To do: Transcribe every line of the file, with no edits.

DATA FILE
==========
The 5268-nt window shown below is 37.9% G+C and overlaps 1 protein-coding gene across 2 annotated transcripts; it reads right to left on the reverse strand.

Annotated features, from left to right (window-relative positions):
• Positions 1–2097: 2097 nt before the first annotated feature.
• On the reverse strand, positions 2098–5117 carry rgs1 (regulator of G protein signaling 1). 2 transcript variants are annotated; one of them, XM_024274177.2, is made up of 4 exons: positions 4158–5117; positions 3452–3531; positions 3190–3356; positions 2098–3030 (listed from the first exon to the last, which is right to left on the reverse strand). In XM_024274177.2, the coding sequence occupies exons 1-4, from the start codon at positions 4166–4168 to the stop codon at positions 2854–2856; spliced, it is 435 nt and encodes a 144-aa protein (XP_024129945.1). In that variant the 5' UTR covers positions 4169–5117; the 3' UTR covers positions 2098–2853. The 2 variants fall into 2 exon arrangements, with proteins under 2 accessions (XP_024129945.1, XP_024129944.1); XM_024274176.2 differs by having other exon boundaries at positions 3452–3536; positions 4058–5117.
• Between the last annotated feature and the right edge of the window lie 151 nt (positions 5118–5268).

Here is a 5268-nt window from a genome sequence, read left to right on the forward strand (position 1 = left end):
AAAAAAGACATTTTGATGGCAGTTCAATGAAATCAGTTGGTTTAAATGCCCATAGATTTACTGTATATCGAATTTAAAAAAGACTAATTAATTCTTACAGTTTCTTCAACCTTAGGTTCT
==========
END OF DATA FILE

The 5268-nt window shown below is 37.9% G+C and overlaps 1 protein-coding gene across 2 annotated transcripts; it reads right to left on the reverse strand.

Annotated features, from left to right (window-relative positions):
• Positions 1–2097: 2097 nt before the first annotated feature.
• On the reverse strand, positions 2098–5117 carry rgs1 (regulator of G protein signaling 1). 2 transcript variants are annotated; one of them, XM_024274177.2, is made up of 4 exons: positions 4158–5117; positions 3452–3531; positions 3190–3356; positions 2098–3030 (listed from the first exon to the last, which is right to left on the reverse strand). In XM_024274177.2, the coding sequence occupies exons 1-4, from the start codon at positions 4166–4168 to the stop codon at positions 2854–2856; spliced, it is 435 nt and encodes a 144-aa protein (XP_024129945.1). In that variant the 5' UTR covers positions 4169–5117; the 3' UTR covers positions 2098–2853. The 2 variants fall into 2 exon arrangements, with proteins under 2 accessions (XP_024129945.1, XP_024129944.1); XM_024274176.2 differs by having other exon boundaries at positions 3452–3536; positions 4058–5117.
• Between the last annotated feature and the right edge of the window lie 151 nt (positions 5118–5268).

Here is a 5268-nt window from a genome sequence, read left to right on the forward strand (position 1 = left end):
AAAAAAGACATTTTGATGGCAGTTCAATGAAATCAGTTGGTTTAAATGCCCATAGATTTACTGTATATCGAATTTAAAAAAGACTAATTAATTCTTACAGTTTCTTCAACCTTAGGTTCT